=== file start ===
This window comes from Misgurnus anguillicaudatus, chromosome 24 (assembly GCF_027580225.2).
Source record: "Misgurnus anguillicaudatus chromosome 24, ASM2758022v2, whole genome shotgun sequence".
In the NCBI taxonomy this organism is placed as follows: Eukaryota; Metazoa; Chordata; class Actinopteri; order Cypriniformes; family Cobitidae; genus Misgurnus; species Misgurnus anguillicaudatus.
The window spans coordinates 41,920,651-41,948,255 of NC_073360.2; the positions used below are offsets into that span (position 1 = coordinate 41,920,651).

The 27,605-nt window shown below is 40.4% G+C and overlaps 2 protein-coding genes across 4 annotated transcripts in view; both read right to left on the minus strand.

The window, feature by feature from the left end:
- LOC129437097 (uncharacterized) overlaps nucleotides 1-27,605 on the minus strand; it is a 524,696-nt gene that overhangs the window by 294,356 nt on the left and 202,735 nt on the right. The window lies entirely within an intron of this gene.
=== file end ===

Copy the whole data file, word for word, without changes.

This window comes from Misgurnus anguillicaudatus, chromosome 24 (assembly GCF_027580225.2).
Source record: "Misgurnus anguillicaudatus chromosome 24, ASM2758022v2, whole genome shotgun sequence".
In the NCBI taxonomy this organism is placed as follows: Eukaryota; Metazoa; Chordata; class Actinopteri; order Cypriniformes; family Cobitidae; genus Misgurnus; species Misgurnus anguillicaudatus.
The window spans coordinates 41,920,651-41,948,255 of NC_073360.2; the positions used below are offsets into that span (position 1 = coordinate 41,920,651).

The 27,605-nt window shown below is 40.4% G+C and overlaps 2 protein-coding genes across 4 annotated transcripts in view; both read right to left on the minus strand.

The window, feature by feature from the left end:
- LOC129437097 (uncharacterized) overlaps nucleotides 1-27,605 on the minus strand; it is a 524,696-nt gene that overhangs the window by 294,356 nt on the left and 202,735 nt on the right. The window lies entirely within an intron of this gene.